Richie McCaw's decision to take a sabbatical from rugby is a refreshing display of forward-thinking from one of the modern game's greats.
On hearing the news, it might be easy to start wondering if it's the beginning of the end of one of the most accomplished, decorated and admired careers of recent years.
However the time out could enable rugby fans to see the 31-year-old remain at the top of his game for much longer than would have been possible without such a respite.
European fans will get the chance to see one of the best-ever openside flankers in action just before he commences his sabbatical. McCaw will lead New Zealand on its end-of-season tour in November and December when it will play tests against England, Wales, Scotland and Italy, after which he will take a well-deserved break.
It's a logical step for McCaw, which was negotiated into his contract with the New Zealand Rugby Union (NZRU) when he extended his agreement with them until 2015. Indeed it was a major factor in retaining McCaw's presence in his homeland as he passed up potentially more lucrative offers elsewhere.
After spending much of last year's Super Rugby competition out injured, he had surgery on his foot after carrying the injury through the All Blacks' triumphant 2011 World Cup campaign and only returned to action in April.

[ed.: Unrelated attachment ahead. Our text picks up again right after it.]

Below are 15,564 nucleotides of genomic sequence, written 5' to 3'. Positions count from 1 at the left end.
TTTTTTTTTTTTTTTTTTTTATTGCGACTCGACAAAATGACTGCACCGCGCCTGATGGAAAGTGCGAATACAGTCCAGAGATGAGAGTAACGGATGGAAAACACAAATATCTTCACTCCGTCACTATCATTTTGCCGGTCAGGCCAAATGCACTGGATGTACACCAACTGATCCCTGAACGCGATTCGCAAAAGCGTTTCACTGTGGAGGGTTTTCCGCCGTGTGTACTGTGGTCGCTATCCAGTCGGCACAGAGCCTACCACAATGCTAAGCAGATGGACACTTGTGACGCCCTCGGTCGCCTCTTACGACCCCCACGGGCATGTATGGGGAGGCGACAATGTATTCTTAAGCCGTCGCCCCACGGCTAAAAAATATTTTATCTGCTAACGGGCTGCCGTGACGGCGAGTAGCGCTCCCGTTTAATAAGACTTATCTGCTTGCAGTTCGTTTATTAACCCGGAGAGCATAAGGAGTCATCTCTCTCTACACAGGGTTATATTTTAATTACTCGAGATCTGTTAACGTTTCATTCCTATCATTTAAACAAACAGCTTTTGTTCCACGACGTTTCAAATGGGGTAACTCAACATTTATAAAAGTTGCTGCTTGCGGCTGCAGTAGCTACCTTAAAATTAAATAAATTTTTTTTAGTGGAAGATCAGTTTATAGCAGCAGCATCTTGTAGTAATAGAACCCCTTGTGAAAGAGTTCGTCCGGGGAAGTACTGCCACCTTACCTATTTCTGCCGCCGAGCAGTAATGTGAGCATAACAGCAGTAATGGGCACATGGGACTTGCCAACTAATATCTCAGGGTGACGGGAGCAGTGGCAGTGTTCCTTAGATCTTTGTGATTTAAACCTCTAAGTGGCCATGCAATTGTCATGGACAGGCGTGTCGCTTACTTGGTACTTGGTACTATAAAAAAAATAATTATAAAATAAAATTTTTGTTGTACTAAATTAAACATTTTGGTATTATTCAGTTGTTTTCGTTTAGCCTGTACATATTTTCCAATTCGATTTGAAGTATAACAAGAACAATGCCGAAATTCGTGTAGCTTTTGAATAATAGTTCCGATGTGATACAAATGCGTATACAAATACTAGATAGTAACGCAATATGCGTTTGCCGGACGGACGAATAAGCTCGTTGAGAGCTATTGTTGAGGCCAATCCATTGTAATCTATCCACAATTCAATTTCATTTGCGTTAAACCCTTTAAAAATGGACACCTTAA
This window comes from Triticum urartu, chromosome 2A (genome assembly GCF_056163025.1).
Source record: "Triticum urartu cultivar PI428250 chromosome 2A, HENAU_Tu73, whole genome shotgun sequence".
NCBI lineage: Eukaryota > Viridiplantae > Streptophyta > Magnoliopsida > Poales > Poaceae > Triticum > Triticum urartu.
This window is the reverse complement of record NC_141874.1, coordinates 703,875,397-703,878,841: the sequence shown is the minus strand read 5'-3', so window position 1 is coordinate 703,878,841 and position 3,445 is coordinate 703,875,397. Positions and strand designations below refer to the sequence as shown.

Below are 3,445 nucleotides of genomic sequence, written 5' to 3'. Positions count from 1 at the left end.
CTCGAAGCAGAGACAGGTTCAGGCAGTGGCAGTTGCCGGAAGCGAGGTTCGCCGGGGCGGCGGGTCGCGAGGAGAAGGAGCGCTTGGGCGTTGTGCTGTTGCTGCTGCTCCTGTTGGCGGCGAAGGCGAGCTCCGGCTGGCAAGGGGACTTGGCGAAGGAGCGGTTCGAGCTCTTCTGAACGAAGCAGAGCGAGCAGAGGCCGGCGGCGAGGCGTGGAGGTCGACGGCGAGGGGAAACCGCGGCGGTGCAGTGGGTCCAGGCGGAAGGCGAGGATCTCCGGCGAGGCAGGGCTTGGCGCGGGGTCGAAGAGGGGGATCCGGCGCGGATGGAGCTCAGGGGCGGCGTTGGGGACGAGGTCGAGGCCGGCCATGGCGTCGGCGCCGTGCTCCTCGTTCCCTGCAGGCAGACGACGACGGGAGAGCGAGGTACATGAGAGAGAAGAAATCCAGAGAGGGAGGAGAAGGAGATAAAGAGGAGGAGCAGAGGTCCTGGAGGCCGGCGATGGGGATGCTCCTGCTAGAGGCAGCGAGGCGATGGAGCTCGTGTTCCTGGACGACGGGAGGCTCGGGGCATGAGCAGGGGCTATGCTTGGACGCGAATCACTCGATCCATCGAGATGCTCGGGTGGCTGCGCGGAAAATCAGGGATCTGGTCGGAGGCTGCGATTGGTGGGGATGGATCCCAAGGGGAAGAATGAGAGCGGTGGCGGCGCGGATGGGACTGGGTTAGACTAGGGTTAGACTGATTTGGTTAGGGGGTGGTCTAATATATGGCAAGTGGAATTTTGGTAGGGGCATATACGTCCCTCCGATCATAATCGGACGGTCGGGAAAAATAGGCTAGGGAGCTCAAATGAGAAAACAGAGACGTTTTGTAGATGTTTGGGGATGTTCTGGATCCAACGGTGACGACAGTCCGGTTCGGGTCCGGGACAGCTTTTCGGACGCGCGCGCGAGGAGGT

Since then he has been in fine form for both the Canterbury Crusaders and the ABs, but it's always the way with players of the immense talent and ability of McCaw that they can play through injury seemingly unaffected by the demands placed on their body, only to feel the full effect either later in their playing days - or after a career that has been shortened by resultant physical limitations.
What had been an option in his contract will now be enforced as confirmed by Crusaders coach Todd Blackadder, who pledged his full support to a player who has truly earned the right to undertake such an endeavour.
"It is definitely going to happen. He will probably be available after June. He won't be available for the tests or Super Rugby, so he's going to get a good break," said Blackadder of McCaw.
"We've worked this through with all parties and I fully support it. He had it written into his contract and he's elected to take it. It will freshen him up and he'll come back and be good for the next couple of years."
All Blacks coach Steve Hansen backed up that stance, explaining that a rested and refreshed McCaw would only aid New Zealand's attempt to retain the World Cup in three years' time.
"If we want to get him through to the (2015) World Cup, it's a good idea. The Super 15 is a tough competition. For someone like Richie to step out of that, he obviously thinks it's pertinent, hence why it's in his contract," said Hansen.
"Richie is smart enough to know what his body needs," Hansen added, and few would disagree with that.